I’ll use Dan’s example from the section on exemplars we saw last week as an example here. Forms and Policies are sections within the site and everything in parenthesis is an example of what might be found in the section.
- Forms (W-4, equipment request, expense report)
- Policies (vacation, work from home, parental leave)
Two people might be interested in filling out the company form for a vacation. One might begin by visiting the section on policies and looking for the vacation page, while another might start by visiting the forms section and searching for the vacation form. It makes sense to allow both of those people to find their way to your vacation form the way they want.
Using WordPress as another example we can categorize our posts as well as add tags to them. This classifies posts in multiple ways and offers additional options for people to browse the same content.
Another example you’ve likely seen over the last year or so is the idea of faceted navigation or filtered search, where you can select products in a certain price range or by a certain brand. These are basically different classification systems and offer more navigational options.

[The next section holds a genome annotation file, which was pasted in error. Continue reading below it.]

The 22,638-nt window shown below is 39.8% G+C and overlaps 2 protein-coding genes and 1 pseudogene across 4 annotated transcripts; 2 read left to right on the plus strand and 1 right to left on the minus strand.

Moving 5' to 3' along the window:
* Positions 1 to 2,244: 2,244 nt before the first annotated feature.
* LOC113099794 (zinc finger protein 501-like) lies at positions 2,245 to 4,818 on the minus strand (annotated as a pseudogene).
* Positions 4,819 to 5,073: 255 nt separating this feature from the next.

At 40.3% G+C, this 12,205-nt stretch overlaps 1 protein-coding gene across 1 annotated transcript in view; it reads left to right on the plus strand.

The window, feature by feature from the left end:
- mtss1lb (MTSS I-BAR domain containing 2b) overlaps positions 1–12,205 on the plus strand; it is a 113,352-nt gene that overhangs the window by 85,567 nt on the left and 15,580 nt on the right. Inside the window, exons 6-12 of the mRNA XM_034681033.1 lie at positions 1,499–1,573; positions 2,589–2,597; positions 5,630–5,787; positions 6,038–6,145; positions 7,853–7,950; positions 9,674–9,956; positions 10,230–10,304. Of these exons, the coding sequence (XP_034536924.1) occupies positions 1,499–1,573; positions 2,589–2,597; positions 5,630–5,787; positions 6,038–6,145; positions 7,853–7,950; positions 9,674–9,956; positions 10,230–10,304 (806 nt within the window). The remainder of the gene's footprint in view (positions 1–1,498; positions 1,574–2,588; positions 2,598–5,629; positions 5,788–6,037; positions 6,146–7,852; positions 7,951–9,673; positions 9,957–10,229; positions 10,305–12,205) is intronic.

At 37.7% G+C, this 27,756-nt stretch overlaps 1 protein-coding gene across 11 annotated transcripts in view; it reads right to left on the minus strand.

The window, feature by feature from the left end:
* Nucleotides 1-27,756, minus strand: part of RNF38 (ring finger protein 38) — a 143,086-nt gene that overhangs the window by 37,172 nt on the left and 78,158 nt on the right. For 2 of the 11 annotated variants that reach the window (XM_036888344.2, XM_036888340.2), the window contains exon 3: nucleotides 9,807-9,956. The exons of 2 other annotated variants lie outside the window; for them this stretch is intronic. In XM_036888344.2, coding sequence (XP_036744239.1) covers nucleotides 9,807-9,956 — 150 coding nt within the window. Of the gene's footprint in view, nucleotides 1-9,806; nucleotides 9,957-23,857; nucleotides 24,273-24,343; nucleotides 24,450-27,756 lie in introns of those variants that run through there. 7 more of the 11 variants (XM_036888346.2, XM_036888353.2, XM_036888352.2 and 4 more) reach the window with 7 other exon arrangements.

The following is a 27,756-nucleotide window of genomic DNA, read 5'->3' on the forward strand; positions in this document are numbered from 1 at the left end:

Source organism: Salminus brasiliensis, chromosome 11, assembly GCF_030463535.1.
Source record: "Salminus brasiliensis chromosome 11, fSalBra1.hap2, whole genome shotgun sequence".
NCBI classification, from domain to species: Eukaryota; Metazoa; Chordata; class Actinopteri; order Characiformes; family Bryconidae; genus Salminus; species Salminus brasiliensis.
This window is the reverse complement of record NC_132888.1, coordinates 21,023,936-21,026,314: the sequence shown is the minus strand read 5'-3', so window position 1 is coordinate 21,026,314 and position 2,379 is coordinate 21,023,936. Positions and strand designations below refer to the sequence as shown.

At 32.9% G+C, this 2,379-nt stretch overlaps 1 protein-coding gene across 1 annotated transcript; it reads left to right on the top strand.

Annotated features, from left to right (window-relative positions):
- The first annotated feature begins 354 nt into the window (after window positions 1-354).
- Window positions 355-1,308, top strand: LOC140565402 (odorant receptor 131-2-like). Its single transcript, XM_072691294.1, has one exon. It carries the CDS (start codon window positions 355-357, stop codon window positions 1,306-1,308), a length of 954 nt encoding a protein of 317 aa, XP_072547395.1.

Of course more navigational options goes against the principle of choices. You have to watch the balance here and offer multiple ways to access the same content without offering too many ways or you may end up overwhelming and confusing your visitors instead of helping them.
The Principle of Focused Navigation
This goes hand-in-hand with the principle of multiple classification. Sure you can classify a product by brand, price, and use, but you wouldn’t include all those types of options in one system of navigation.
You wouldn’t for example have links that say “ebook readers,” “Amazon,” “Sony,” “$150 and under,” all in the same menu. The first is a type of product, the next two are brands, and the last is price. Those belong in three different navigational system. The idea is not to mix apples and oranges in your navigation.
If one menu is offering choices about brands, all choices in that menu should be brand options.
Awhile back I talked about the principle of 5 hat racks, which suggests that information can only be organized in one of 5 ways.
- Continuum (Hierarchy)
I’ll leave you to read the 5 hat racks post for more details on each. The point here is that when classifying information it should probably fit into one of the above types of organization. Brand for example would fall under the category type. Price would fall under continuum.